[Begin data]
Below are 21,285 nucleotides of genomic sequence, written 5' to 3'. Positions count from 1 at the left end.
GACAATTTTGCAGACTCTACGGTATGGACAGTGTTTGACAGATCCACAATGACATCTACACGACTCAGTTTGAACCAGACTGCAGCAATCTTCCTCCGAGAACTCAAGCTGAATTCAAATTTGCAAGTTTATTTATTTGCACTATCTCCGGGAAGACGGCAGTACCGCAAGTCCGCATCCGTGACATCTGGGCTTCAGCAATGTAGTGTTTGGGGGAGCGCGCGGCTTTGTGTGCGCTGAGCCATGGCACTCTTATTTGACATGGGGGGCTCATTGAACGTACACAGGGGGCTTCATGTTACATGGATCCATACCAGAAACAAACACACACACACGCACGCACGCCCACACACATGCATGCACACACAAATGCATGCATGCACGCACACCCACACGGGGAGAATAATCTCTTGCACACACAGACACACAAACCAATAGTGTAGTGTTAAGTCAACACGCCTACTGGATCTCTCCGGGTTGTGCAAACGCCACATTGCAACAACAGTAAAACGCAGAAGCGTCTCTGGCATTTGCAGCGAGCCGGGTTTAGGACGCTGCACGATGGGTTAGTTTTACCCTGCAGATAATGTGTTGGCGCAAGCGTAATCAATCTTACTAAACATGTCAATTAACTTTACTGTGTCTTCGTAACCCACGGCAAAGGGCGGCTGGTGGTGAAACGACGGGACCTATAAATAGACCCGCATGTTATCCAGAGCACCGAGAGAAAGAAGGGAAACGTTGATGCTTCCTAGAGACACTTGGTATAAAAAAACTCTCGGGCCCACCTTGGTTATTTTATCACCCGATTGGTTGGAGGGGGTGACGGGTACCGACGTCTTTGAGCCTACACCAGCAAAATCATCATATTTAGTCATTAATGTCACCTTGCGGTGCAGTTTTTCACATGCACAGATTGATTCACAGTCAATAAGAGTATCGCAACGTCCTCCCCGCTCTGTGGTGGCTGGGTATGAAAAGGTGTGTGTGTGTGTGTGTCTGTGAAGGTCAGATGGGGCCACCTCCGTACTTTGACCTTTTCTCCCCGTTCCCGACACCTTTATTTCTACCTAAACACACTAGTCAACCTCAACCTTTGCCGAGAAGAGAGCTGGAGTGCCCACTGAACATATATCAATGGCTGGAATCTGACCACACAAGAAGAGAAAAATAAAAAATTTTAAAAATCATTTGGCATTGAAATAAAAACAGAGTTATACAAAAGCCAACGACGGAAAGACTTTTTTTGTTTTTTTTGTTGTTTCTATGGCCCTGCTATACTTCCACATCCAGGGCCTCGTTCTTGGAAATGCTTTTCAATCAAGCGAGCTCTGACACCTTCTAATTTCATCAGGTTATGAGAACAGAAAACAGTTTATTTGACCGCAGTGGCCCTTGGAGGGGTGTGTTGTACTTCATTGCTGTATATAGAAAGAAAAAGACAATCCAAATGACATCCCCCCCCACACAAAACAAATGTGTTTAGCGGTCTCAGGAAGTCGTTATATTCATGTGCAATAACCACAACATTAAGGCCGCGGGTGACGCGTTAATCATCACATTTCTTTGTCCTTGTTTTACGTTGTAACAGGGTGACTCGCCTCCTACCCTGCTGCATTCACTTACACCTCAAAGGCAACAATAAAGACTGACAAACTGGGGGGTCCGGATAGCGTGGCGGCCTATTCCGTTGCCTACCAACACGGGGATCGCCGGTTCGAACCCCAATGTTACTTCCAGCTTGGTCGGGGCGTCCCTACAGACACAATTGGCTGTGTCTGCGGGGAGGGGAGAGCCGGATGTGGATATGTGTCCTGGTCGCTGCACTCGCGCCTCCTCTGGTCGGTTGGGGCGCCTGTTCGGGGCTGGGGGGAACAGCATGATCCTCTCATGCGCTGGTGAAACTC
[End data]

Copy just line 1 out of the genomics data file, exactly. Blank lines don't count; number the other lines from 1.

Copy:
Below are 21,285 nucleotides of genomic sequence, written 5' to 3'. Positions count from 1 at the left end.